What would Corvid Month be without a mention of Edgar Allan Poe’s “The Raven”?
History of “The Raven”
“The Raven” was published in the 1845 January edition of the Evening Mirror. It brought a lot of attention to an already well-known Poe. It is considered to be a major turning point in his career.
Poe is known widely for his poetry, but he only has a handful of poems that were ever popular. “The Raven” being his most famous. The bulk of his work is actually comprised of short stories.
Poe died on October 7, 1849 at the age of 40, just four years after it was published. That’s 168 years ago, tomorrow.
“The Raven” is still his most popular work. It has influenced countless artists and musicians since its publication. “The Simpsons” featured it as the basis for an episode and an NFL football team was named after it. GO Ravens!
A Raven, A Parrot, An Owl
Rumors have swirled around the literary community that the Raven featured in the poem was initially not supposed to be a Raven, but an owl, or a parrot. Imagine that — a parrot. An owl seems more believable to me.
(Tangent: This reminds me of a work by William Wegman (the photographer famous for his work with Weimaraners) you can see what I mean here. Though the image is actually of a crow, you get the picture!)
Ravens were strongly associated with death, bad fortune, and had, at the time, a long history of persecution which is probably part of the reason why Poe chose a Raven over a Parrot.
In their essay, “Two verse masterworks: ‘The Raven’ and ‘Ulalume‘”, Richard Kopley and Kevin J. Hayes, write that Poe probably got the idea from “Charles Dickens’s [sic] novel ‘Barnaby Rudge’. Poe had reviewed the book in 1841 and 1842.”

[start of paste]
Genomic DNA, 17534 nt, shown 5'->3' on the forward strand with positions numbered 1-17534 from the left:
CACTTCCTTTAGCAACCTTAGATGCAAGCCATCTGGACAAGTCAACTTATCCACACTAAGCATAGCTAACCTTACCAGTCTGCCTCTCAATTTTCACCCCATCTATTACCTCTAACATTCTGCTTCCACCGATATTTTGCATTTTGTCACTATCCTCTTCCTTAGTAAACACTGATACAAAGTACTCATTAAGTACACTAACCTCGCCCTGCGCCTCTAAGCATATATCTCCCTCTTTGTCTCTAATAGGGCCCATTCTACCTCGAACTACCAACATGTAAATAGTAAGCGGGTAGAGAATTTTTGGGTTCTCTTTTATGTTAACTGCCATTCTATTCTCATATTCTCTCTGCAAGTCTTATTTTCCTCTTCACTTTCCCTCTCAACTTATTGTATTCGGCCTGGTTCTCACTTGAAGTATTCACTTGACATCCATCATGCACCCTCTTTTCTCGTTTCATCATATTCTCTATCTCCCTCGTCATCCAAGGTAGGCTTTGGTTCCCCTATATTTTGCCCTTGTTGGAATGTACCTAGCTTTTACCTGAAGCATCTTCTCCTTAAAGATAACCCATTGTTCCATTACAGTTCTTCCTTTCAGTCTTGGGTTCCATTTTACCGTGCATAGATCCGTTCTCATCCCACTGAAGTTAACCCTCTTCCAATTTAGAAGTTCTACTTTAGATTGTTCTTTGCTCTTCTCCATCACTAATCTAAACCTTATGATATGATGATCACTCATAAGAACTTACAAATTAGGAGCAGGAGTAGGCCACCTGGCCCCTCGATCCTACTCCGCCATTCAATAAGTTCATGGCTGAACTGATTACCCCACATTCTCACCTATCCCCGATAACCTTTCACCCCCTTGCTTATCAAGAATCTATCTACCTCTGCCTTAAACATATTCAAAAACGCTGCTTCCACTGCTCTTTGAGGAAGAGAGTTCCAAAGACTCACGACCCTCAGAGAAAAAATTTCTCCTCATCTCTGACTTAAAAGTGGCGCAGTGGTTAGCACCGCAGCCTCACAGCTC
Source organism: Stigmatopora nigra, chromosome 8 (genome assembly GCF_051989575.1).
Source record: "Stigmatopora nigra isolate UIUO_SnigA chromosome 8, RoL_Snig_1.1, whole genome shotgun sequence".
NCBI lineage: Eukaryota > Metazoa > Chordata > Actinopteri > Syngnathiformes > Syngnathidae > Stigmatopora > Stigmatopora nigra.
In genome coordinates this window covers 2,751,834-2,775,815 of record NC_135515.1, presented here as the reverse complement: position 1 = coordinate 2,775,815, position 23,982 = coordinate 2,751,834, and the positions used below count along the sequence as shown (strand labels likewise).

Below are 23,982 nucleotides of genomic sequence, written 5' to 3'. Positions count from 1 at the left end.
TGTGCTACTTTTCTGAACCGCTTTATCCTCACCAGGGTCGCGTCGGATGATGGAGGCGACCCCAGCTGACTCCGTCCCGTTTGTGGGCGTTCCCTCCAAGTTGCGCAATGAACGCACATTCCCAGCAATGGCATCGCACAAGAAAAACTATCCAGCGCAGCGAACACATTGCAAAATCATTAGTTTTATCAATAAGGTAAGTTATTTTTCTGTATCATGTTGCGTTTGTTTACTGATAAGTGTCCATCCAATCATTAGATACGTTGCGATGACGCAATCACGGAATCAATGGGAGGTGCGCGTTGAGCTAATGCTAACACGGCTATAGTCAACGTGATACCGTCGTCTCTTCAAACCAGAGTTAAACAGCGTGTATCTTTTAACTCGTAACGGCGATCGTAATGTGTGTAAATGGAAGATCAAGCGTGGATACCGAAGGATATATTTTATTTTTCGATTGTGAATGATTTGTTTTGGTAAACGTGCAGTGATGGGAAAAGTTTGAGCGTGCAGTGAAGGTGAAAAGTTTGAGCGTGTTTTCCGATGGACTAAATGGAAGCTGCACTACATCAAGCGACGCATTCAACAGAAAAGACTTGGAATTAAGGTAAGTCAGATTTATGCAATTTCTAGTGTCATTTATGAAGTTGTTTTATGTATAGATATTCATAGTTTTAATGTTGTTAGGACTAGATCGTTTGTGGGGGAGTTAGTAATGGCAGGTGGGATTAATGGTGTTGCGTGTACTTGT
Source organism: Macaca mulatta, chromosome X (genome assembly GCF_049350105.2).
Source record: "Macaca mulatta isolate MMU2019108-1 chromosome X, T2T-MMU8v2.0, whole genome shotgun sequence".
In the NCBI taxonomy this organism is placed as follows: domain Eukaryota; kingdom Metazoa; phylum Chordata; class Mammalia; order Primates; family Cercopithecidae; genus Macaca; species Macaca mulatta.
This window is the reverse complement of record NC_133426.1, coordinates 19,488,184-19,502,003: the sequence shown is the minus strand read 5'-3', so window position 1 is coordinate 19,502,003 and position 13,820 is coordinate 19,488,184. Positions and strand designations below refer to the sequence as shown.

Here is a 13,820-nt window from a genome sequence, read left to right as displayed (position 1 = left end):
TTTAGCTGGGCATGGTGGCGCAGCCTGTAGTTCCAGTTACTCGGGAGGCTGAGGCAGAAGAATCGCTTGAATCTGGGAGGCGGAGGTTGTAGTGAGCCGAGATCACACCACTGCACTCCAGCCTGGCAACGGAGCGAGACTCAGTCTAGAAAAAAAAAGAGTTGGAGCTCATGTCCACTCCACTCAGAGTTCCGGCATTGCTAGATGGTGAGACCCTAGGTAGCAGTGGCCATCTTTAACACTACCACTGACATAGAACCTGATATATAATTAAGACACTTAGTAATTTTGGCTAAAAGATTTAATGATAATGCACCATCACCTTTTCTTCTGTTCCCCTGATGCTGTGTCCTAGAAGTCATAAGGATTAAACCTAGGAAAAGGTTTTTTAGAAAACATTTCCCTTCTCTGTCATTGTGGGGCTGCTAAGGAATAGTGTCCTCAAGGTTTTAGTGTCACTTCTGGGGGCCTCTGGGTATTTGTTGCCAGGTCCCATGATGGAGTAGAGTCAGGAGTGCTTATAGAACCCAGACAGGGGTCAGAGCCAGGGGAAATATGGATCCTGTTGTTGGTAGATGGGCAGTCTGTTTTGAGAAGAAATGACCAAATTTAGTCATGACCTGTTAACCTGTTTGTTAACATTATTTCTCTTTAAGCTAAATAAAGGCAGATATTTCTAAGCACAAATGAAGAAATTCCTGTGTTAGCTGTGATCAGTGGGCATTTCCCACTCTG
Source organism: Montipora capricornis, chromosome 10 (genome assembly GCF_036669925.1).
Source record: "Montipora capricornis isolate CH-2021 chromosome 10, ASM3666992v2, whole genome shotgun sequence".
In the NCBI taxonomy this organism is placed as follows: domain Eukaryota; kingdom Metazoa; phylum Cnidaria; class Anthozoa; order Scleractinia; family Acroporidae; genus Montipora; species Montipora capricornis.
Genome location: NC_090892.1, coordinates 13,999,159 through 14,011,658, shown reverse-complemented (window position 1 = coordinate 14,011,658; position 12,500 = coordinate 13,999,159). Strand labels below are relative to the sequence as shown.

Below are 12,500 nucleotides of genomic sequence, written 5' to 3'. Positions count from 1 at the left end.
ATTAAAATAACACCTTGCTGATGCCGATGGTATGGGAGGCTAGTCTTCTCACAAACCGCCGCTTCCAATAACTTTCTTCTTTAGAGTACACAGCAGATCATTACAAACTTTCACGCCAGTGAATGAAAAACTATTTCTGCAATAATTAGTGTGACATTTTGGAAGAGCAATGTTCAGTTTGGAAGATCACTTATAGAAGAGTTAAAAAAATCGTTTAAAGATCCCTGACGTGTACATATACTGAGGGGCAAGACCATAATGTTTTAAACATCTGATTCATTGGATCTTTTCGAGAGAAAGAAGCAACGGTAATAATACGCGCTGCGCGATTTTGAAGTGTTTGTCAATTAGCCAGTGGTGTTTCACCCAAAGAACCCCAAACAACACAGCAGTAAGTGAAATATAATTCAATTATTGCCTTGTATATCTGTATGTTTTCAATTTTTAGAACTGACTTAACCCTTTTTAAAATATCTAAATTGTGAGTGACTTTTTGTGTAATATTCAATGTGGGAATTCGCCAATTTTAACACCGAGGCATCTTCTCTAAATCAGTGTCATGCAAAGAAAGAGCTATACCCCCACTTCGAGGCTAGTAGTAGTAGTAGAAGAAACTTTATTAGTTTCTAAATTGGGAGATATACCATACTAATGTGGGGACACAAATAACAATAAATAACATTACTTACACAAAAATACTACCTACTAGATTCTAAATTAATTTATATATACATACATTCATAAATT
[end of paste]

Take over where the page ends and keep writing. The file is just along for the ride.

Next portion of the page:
Also, Dickens was known for keeping a Raven as a pet. His Raven was named, “Grip“. Dickens wasn’t Poe’s only influence.
Poe, admittedly, borrowed the meter of “The Raven” from Elizabeth Barrett Browning’s poem “Lady Geraldine’s Courtship”, along with a very specific description of a curtain.
Poe had a lot of experience with death, so it’s no wonder why his focus was heavily set on it, especially in “The Raven”, which was somewhat of a prelude to the death of his wife, Virginia. At the time she was dying of the same illness that killed his mother — tuberculosis.
I, along with countless others, have read and re-read this poem both throughout my youth and adulthood. This quote from Kevin J. Hayes’ essay, “One-man modernist” sums up my thoughts about its role in my reading:
“Most who encounter Poe do so in their adolescence, and some, to their loss, leave him there.”
Not me. What about you? Share below!
Featured Image: “The Raven.” Image Credit: Kevin Dooley. Licensed under CC 2.0.
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